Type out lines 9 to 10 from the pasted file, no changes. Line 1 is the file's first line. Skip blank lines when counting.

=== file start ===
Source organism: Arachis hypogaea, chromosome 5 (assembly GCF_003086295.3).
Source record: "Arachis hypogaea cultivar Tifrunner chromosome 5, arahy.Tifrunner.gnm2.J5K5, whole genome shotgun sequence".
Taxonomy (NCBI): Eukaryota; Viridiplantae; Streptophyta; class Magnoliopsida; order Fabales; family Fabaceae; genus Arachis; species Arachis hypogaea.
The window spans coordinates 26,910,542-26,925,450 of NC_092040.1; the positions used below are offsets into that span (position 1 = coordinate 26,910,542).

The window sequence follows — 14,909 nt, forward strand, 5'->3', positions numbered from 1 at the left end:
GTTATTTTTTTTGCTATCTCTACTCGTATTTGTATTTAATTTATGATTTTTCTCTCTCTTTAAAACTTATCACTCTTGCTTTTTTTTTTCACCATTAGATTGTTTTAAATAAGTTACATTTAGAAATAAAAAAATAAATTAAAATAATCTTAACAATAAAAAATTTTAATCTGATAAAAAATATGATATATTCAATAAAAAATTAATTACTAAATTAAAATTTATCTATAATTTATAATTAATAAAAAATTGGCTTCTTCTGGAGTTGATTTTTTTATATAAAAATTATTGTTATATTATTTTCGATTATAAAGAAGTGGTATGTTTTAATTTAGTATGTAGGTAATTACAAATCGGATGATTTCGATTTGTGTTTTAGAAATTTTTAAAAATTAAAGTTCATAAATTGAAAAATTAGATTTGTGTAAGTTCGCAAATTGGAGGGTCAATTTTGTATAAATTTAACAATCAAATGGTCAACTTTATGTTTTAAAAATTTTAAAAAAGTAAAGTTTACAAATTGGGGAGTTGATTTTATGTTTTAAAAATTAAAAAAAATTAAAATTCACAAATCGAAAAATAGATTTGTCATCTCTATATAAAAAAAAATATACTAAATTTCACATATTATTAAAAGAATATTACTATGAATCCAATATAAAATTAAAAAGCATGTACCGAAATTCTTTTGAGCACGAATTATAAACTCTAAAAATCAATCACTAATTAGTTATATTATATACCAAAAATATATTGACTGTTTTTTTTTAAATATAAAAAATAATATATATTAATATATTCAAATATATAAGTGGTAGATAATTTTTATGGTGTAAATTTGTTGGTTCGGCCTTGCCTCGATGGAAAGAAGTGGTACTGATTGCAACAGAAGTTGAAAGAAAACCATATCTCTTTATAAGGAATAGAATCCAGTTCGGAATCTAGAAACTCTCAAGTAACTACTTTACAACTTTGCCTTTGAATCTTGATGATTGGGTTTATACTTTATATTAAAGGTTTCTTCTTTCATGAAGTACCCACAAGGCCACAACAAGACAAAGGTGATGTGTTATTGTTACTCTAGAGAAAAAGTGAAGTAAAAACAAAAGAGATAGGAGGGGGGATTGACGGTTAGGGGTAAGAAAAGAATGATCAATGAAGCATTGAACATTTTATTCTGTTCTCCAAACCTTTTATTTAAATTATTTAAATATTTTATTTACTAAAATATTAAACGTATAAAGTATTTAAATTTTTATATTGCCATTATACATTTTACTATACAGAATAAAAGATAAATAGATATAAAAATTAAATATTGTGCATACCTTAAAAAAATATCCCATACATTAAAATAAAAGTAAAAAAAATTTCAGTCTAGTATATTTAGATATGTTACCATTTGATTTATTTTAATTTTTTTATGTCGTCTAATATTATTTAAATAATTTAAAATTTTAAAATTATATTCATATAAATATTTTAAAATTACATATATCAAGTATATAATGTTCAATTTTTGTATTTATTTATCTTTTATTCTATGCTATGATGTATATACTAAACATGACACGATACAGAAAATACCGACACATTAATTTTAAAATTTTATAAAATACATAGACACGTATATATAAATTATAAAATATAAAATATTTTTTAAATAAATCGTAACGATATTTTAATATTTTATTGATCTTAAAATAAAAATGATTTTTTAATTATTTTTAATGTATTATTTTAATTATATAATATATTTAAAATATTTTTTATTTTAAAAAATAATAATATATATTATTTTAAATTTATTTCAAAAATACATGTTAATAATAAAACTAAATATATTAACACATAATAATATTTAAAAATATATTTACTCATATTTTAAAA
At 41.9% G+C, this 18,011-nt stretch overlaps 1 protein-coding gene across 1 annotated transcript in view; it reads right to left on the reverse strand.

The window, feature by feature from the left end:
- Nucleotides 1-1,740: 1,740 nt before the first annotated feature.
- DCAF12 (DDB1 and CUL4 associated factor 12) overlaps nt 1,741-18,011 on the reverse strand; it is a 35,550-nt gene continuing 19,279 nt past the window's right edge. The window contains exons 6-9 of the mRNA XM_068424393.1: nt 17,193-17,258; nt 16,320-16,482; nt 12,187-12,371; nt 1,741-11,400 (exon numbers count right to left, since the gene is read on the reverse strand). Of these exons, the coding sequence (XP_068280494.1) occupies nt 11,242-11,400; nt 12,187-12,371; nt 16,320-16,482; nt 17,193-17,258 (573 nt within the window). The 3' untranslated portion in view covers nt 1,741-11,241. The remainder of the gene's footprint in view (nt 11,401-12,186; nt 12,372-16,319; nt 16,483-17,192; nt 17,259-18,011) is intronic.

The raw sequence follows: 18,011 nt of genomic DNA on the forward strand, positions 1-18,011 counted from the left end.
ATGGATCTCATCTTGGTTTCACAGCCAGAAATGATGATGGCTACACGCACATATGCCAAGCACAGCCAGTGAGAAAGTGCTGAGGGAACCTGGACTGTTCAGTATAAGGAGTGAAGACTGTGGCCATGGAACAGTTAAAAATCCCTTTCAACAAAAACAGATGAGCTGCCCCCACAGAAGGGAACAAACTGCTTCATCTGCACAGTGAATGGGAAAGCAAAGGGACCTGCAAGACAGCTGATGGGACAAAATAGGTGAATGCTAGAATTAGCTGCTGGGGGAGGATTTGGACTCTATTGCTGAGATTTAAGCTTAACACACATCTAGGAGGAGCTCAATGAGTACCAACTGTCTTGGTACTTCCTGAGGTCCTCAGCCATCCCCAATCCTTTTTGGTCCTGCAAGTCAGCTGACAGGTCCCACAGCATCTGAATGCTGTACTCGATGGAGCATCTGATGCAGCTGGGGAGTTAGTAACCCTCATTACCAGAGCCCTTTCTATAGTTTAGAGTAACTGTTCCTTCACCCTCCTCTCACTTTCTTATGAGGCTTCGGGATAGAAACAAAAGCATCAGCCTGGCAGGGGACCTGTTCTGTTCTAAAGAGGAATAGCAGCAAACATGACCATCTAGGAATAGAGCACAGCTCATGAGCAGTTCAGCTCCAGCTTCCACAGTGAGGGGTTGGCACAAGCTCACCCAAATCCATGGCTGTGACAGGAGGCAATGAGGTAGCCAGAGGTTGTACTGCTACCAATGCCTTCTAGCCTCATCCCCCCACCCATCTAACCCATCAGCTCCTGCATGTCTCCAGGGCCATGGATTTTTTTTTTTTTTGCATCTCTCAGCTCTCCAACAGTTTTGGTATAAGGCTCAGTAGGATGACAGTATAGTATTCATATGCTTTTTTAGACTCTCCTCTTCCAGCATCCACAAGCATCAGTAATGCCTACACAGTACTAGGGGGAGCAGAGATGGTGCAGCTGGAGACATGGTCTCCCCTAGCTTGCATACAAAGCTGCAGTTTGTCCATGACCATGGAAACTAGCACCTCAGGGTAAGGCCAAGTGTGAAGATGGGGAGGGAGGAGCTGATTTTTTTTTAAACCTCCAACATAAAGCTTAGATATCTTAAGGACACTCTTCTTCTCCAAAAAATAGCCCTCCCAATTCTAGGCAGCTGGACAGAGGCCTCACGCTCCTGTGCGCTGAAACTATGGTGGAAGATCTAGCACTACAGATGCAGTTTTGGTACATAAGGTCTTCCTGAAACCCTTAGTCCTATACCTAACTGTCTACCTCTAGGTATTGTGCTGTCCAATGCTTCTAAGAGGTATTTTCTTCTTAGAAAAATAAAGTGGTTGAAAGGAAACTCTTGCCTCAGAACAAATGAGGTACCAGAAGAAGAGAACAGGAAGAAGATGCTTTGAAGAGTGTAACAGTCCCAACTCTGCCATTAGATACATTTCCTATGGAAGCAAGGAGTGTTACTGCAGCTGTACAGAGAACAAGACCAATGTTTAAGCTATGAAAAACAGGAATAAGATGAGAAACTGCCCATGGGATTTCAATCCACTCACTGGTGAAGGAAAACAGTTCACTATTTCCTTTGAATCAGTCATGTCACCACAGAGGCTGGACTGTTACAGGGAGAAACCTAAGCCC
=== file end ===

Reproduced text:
- Nucleotides 1-1,740: 1,740 nt before the first annotated feature.
- DCAF12 (DDB1 and CUL4 associated factor 12) overlaps nt 1,741-18,011 on the reverse strand; it is a 35,550-nt gene continuing 19,279 nt past the window's right edge. The window contains exons 6-9 of the mRNA XM_068424393.1: nt 17,193-17,258; nt 16,320-16,482; nt 12,187-12,371; nt 1,741-11,400 (exon numbers count right to left, since the gene is read on the reverse strand). Of these exons, the coding sequence (XP_068280494.1) occupies nt 11,242-11,400; nt 12,187-12,371; nt 16,320-16,482; nt 17,193-17,258 (573 nt within the window). The 3' untranslated portion in view covers nt 1,741-11,241. The remainder of the gene's footprint in view (nt 11,401-12,186; nt 12,372-16,319; nt 16,483-17,192; nt 17,259-18,011) is intronic.